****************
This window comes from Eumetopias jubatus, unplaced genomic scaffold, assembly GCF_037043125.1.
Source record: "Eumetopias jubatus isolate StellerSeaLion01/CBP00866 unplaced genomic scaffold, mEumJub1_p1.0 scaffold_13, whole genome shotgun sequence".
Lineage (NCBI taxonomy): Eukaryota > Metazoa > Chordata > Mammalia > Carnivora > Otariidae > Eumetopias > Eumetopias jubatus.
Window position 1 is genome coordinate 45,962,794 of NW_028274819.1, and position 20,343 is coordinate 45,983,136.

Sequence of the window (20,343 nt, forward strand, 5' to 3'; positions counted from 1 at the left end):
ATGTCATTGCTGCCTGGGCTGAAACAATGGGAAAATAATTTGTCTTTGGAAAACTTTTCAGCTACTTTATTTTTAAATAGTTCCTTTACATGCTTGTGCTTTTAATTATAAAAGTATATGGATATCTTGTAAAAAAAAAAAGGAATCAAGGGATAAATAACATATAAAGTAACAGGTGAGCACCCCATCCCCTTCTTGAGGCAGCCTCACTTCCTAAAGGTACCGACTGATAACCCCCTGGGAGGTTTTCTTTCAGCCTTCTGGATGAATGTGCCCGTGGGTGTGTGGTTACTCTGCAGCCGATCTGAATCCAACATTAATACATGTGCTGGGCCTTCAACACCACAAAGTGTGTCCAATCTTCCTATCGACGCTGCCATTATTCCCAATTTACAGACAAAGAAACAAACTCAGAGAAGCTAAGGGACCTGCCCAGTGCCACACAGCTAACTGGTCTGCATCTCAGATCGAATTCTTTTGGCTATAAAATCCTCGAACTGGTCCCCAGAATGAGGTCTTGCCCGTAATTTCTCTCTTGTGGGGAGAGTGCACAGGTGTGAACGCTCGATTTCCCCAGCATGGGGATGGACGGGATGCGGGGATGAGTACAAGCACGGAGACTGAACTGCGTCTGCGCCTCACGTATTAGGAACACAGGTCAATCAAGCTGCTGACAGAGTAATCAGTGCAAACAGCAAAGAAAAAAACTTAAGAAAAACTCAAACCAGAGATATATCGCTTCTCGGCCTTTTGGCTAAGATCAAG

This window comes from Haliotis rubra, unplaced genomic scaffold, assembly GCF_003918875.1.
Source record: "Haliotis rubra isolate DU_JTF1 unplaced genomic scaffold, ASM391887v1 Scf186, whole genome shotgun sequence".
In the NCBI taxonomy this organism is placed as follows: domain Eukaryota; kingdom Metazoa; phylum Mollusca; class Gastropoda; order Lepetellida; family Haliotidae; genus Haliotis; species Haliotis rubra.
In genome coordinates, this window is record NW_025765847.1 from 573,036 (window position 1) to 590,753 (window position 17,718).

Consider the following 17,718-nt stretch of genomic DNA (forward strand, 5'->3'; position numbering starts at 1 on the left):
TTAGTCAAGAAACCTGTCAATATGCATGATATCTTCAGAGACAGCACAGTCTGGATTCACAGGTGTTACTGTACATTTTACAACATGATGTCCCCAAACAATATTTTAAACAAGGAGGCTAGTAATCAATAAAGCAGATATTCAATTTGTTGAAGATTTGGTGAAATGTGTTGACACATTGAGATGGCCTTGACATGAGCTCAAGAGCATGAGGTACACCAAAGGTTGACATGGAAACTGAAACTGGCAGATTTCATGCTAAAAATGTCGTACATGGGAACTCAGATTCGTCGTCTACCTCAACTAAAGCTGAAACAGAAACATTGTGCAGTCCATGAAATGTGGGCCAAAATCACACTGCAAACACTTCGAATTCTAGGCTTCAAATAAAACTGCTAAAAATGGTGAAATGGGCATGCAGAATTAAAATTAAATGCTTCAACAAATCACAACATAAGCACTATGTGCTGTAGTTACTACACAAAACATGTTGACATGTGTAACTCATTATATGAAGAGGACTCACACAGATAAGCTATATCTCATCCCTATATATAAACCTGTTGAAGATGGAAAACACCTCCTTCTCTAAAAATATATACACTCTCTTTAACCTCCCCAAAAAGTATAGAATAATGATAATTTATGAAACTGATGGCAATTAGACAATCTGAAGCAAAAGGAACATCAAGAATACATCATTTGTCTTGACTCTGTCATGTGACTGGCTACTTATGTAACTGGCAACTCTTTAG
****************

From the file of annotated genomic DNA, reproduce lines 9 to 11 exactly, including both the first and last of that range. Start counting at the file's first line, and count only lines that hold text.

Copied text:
In the NCBI taxonomy this organism is placed as follows: domain Eukaryota; kingdom Metazoa; phylum Mollusca; class Gastropoda; order Lepetellida; family Haliotidae; genus Haliotis; species Haliotis rubra.
In genome coordinates, this window is record NW_025765847.1 from 573,036 (window position 1) to 590,753 (window position 17,718).

Consider the following 17,718-nt stretch of genomic DNA (forward strand, 5'->3'; position numbering starts at 1 on the left):